Easy flat breads

Easy flat breads
flat breads
this photo- credit travelling east.com

These flat breads are a recipe from our River Cottage ‘Family’ cookbook, they are super easy and never let us down being consistently yummy and moorish!. Cooked soft but slightly charred these yeast-free breads also go by the description of a soft tortilla. Best eaten hot straight from the pan some people also like to trickle with oil and sprinkle with salt.

We served ours alongside Cardamom rice and Lamb rogan josh, but Hugh from R.C. also gives suggestions of serving with hummus or a bulgur wheat salad such as tabula kisir, to wrap burgers, sausages, kebabs and other barbecued meat or veg or for mopping up a good wet curry or stew. We also added a liberal sprinkling of mixed herbs and black pepper to ours.

Ingredients: Makes 8

  • 250g plain flour
  • 1 teaspoon fine sea salt
  • 1 tablespoon rapeseed, olive or sunflower oil

Method:

Sift the flour into a large bowl and add the salt. Add the oil to 150ml warm water then pour the liquid into the flour in a thin stream, stirring well with a wooden spoon or your hands to form a slightly sticky dough. Turn the dough out onto a lightly floured work surface and knead for about 5 minutes until it feels smooth and plump, sprinkling on a little more flour if the dough feels very sticky. Cover the ball of dough with the upturned mixing bowl and let it rest for at least 15 minutes.When ready to cook and eat the flatbreads, roll the dough into a sausage shape and divide into 8 pieces. Roll each piece into a ball. Flour the work surface and rolling pin and roll out each ball of dough into a round 2–3mm thick, using plenty of flour as the dough is liable to stick. Place a heavy-based non-stick frying pan  or a cast-iron griddle over a high heat and when it’s good and hot turn the heat down a bit. Have ready a plate lined with a clean tea towel so you can put the cooked flatbreads on it to keep them warm and soft.

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this is our flat pan for making the breads but a frying pan will work well too

Shake off any excess flour and carefully lay a flatbread in the hot pan, let it sit for a minute or two until the dough looks set on top and is starting to lift away from the pan. Look at the underside and when you can see dark brown patches forming flip it over with a spatula. Cook the second side for 30–45 seconds. Wrap the cooked flatbread in the tea towel while you cook the others. If the flatbreads are colouring too quickly, lower the heat a bit.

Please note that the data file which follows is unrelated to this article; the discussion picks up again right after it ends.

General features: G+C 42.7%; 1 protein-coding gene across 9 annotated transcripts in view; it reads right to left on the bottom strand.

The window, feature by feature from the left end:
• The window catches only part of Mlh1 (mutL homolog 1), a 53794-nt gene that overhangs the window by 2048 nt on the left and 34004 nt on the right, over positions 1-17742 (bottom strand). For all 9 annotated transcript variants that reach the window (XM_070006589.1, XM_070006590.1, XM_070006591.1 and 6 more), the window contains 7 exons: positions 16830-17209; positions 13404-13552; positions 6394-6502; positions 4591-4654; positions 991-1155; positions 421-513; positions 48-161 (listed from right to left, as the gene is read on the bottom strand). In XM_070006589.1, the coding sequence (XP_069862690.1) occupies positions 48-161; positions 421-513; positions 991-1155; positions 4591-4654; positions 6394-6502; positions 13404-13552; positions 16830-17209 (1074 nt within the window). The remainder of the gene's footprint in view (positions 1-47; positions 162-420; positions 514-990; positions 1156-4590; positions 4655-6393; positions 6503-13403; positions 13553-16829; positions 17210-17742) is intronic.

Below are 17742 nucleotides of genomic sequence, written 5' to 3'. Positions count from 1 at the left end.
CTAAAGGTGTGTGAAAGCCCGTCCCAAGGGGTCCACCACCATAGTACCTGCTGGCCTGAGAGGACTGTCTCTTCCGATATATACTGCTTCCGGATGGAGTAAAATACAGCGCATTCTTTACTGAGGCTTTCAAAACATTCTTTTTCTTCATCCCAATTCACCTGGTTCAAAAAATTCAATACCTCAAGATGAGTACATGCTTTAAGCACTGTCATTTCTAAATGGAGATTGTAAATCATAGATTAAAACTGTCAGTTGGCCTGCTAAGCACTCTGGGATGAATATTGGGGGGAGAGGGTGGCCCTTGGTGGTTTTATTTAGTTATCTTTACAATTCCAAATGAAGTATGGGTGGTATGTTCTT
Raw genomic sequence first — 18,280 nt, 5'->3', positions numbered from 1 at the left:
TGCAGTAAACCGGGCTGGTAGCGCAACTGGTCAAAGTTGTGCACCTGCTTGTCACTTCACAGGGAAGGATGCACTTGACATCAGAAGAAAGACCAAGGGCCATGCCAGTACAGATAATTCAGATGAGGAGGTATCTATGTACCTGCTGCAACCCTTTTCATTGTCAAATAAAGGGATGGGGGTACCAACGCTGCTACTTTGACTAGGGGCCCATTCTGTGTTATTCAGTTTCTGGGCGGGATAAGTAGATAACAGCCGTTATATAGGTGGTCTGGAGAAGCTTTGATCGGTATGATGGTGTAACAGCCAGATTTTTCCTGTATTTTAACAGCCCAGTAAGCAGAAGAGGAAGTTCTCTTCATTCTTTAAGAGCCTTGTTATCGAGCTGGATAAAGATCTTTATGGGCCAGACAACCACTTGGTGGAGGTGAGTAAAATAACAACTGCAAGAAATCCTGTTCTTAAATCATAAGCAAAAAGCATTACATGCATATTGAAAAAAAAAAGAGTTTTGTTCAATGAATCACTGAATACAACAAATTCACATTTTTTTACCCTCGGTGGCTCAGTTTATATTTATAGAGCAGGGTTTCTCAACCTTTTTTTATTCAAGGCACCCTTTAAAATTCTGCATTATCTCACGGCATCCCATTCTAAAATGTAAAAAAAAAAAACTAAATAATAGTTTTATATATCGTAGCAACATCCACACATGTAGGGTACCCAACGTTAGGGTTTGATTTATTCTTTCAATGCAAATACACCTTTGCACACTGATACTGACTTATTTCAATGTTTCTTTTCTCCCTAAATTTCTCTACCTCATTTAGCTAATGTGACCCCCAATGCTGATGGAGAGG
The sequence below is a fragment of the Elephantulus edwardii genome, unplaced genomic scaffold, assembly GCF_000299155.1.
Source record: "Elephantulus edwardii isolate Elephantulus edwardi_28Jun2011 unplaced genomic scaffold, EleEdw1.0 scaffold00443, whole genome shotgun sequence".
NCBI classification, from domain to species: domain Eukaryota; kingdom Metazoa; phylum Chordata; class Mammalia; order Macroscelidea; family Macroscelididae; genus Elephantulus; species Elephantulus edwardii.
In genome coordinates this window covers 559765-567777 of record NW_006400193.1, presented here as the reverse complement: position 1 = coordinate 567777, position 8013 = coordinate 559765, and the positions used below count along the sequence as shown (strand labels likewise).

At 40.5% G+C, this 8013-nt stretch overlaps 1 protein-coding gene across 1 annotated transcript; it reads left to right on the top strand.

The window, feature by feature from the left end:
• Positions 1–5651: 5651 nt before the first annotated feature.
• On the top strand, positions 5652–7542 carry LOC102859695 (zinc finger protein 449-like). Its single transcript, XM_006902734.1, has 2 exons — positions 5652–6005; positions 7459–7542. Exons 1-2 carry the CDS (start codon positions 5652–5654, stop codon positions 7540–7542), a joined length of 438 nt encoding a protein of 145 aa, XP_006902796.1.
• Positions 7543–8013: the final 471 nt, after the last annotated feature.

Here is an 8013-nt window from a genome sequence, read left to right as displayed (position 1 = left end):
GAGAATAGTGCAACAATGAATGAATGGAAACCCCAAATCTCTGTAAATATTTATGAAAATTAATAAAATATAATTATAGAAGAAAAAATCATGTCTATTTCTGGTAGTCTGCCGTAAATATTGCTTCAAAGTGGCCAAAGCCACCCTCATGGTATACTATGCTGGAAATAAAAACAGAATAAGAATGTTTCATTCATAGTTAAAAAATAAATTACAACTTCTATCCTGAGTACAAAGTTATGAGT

Serve the flatbreads while still soft and warm.

GD and I like to use flatbreads instead of utensils where we can to scoop up the rest of the meal. I looked up eating with your hands and found this interesting information on food.ndtv.com

Eating with Your Hands

‘This tradition has its roots in Ayurveda. Eating is supposed to be a sensory experience and eating with your hands evokes emotion and passion. According to Vedic wisdom, the hands are the most precious organs of action. One of the Ayurvedic texts reveals, every finger is an extension of the five elements. Through the thumb comes space, with the forefinger comes air, the middle finger is fire, the ring finger is water and the little finger represents earth.

Eating with your fingers stimulates these five elements and helps in bringing forth digestive juices in the stomach. The nerve endings on your fingertips are known to stimulate digestion. Feeling your food becomes a way of signaling the stomach that you are about to eat. You become more conscious of the taste, textures and aromas. Besides India, it is also common in some parts of Africa and the Middle East.

tich Nhat Hanh



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